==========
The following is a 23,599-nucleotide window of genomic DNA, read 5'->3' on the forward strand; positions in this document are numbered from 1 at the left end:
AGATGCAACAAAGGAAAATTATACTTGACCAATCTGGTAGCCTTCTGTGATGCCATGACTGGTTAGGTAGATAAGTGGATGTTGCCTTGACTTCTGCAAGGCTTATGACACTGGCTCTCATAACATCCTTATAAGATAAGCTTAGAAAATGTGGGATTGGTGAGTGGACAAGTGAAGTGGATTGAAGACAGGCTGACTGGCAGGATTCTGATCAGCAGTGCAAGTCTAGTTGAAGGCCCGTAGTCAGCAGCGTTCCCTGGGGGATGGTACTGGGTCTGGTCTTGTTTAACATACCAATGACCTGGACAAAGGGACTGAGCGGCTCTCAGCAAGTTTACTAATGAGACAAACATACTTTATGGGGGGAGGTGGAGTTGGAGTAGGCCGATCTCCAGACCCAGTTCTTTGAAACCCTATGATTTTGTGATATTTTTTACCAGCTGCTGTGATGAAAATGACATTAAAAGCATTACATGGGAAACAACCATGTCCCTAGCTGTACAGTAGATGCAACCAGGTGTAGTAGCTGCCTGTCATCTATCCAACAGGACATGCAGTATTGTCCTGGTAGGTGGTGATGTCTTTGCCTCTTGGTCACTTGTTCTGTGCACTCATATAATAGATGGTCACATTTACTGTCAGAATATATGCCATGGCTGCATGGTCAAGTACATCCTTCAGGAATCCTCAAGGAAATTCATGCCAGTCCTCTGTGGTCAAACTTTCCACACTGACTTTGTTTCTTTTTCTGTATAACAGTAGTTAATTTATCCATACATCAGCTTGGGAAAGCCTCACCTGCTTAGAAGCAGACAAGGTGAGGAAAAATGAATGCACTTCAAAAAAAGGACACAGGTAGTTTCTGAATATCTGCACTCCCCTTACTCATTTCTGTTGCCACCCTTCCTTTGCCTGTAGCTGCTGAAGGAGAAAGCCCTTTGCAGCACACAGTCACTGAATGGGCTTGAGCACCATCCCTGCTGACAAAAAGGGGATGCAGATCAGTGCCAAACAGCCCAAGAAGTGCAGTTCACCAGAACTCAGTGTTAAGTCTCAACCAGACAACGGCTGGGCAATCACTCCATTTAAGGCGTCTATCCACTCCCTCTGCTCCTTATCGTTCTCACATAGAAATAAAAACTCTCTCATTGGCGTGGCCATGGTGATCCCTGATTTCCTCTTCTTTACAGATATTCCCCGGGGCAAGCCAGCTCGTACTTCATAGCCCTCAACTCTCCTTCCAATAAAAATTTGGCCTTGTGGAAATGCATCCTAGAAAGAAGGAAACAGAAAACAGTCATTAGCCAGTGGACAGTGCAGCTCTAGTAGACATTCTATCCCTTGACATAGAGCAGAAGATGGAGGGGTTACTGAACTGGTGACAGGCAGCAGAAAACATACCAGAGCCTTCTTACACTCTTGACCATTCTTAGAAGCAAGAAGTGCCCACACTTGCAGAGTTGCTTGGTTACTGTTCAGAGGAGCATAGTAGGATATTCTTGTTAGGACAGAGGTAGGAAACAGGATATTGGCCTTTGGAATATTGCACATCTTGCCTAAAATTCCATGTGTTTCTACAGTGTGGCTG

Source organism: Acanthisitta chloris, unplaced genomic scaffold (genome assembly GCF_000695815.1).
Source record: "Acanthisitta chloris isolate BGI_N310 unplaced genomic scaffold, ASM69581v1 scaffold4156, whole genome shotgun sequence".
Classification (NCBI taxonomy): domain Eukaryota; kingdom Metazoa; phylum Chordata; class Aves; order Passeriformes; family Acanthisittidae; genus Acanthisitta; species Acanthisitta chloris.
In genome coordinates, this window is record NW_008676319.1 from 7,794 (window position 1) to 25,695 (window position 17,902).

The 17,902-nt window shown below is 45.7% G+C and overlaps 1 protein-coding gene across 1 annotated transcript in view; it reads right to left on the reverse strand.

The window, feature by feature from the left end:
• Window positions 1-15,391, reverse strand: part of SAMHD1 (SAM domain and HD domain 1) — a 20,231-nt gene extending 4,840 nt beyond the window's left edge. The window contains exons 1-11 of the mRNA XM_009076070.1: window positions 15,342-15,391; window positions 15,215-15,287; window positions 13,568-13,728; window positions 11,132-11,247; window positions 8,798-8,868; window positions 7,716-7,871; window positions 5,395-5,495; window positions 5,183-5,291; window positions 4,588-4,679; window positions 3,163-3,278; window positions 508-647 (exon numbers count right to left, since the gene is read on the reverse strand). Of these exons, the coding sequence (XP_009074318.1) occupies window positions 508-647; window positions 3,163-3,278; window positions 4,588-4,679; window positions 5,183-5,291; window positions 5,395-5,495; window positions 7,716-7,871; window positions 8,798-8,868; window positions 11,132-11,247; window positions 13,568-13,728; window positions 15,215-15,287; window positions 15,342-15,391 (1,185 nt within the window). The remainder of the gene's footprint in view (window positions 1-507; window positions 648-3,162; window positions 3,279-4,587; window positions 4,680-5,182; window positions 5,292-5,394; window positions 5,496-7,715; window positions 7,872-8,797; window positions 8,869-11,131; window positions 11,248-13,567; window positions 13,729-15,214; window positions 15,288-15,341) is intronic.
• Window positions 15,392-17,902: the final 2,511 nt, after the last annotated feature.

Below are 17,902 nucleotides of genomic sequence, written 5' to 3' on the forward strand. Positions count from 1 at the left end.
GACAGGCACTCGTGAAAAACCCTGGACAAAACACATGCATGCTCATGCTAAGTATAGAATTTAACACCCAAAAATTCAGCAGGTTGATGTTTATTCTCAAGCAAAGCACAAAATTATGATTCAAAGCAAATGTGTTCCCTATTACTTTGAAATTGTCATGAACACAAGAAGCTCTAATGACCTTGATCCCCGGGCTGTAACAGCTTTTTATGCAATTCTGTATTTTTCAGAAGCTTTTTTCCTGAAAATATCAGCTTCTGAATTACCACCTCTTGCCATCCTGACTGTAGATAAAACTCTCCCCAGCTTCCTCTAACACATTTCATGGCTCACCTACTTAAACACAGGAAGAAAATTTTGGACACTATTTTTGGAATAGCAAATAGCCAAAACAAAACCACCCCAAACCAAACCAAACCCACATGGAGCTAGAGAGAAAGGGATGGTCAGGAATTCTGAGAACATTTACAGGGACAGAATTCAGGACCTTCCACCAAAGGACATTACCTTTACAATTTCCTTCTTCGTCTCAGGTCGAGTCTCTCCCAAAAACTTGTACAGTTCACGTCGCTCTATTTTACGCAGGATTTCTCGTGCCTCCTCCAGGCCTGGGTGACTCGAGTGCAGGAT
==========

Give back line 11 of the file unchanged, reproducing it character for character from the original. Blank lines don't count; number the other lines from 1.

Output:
Below are 17,902 nucleotides of genomic sequence, written 5' to 3' on the forward strand. Positions count from 1 at the left end.